In Bad Berka we parked for a nostalgic stroll though the little village. Before the Change we all used to take the steam train out from Weimar together for a day in the countryside with our children, up through the village to pick up the Wanderweg through the woods. Today the shabby building have been lovingly restored, the streets recobbled, the elaborate town hall painted lavender pink and the gable ends of the houses retiled with decorative slates that are a feature of the village.

Bad Berka

Market square, Bad Berka

It was unbearably hot in the quiet little streets of the town. Seeking the shade we found a pretty woodland walk that brought us out near the health clinic where guests come for the spa water. Nearby is the Goethe-Brunnen or well. Everywhere in Thuringia seems to be marketing its connections with Goethe, however tenuous the links.

We continued our route into Weimar where we parked in a side street we knew, convenient for the old centre. We have written about Weimar before and there is a link below. So our day has been delightful, wandering the beautiful, familiar streets, strolling through the wooded park beside the river Ilm, sitting on the main square in the shade, outside the prestigious Hotel Elefant, eating hot Thuringian sausage with mustard inside a bread roll and sharing a bag of chips! Nostalgic bliss!

Of course we had to visit the Anna Amalia Library, a beautiful baroque building housing the town's collection of rare and wonderful books and precious bindings. We were here in 2004 at the time that the building caught fire as a result of old electric wiring. It ravaged the building and burned for several days. Many of the books and valuable works of art were destroyed but since then the building has been rebuilt as it was and many of the books have been restored. Inside we browsed an impressive exhibition of printing highlights taken from the library's collections, with beautiful illustrations and engravings, including works by Albrecht Dürer. The main rococo hall, right at the epicentre of the fire, could not be photographed, so we spent the entrance money on some postcards and an Insel book about the Anna Amalia library instead. Ian collects these little books (he's got nearly as many as he has manhole covers) and it's his birthday soon.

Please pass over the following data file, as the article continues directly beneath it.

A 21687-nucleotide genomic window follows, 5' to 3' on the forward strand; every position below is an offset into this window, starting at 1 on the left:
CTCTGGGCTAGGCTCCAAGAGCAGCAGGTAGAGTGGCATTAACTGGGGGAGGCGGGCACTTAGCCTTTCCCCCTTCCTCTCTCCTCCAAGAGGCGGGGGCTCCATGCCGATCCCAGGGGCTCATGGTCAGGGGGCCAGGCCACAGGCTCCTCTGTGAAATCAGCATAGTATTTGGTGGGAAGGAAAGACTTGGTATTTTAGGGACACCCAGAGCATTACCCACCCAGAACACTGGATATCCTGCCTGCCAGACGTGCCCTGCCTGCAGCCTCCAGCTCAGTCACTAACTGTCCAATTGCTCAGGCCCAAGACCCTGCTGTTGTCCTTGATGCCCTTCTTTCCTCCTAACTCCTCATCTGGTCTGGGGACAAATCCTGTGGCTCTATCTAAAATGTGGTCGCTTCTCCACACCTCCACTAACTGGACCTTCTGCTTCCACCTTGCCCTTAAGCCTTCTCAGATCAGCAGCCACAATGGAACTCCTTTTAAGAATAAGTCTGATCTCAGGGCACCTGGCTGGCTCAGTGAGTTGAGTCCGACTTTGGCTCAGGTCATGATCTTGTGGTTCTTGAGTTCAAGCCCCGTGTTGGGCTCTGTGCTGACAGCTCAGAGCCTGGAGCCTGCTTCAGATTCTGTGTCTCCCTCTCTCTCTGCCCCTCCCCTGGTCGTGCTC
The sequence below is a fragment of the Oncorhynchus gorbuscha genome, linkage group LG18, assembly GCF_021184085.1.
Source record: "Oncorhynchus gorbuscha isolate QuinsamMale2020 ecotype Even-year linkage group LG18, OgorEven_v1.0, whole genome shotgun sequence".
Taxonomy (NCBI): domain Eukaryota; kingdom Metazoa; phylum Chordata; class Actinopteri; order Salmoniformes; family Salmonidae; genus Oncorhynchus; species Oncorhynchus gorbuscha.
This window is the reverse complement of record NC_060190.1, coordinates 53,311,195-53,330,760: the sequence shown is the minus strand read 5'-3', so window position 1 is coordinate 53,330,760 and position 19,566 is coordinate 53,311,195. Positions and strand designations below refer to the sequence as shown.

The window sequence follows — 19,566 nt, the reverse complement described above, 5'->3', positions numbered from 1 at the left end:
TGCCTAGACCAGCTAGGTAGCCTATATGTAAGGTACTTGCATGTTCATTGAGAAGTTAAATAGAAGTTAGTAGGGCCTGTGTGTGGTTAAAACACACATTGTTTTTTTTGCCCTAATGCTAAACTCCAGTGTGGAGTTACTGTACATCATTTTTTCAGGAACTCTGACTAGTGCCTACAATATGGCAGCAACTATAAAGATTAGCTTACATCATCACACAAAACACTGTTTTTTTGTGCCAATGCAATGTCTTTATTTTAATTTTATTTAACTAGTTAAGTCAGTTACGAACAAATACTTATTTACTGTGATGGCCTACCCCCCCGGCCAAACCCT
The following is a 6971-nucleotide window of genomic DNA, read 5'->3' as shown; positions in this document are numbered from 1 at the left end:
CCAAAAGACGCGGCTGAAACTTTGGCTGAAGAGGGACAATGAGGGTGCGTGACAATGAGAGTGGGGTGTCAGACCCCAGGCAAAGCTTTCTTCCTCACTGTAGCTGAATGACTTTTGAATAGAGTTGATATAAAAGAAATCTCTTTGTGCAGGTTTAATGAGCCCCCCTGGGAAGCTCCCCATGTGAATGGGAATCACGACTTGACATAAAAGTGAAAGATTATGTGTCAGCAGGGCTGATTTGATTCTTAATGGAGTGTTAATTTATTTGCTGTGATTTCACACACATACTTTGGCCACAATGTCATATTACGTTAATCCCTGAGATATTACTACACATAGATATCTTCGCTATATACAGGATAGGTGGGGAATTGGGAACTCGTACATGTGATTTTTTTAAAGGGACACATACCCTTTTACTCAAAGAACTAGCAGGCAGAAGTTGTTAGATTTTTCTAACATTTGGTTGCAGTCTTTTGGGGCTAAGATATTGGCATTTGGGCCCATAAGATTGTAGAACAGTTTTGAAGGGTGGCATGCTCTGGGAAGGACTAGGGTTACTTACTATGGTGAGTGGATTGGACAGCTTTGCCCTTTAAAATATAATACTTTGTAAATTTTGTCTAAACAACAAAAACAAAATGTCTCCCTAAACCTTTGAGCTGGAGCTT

Restored Rococo room, Anna Amalia library, Weimar

It has been hot and close all day with thunder threatening. We are both useless in such conditions so, after a nostalgic stroll along the shady Schiller-Straβe, past the Goethe House, the Bertuch House, the Christian Hospice where we used to stay in DDR times, the Herder-Kirche, the Wittums-Palais, the Bauhaus Museum and the theatre with the statue of Goethe and Schiller outside, we called off at the very smart Russicher Hof for ice-cold apple juice - a touch of luxury and a chance to wash away the sticky heat in the elegant washroom. This was where the Russian nobility would stay when visiting Weimar in the 19th century.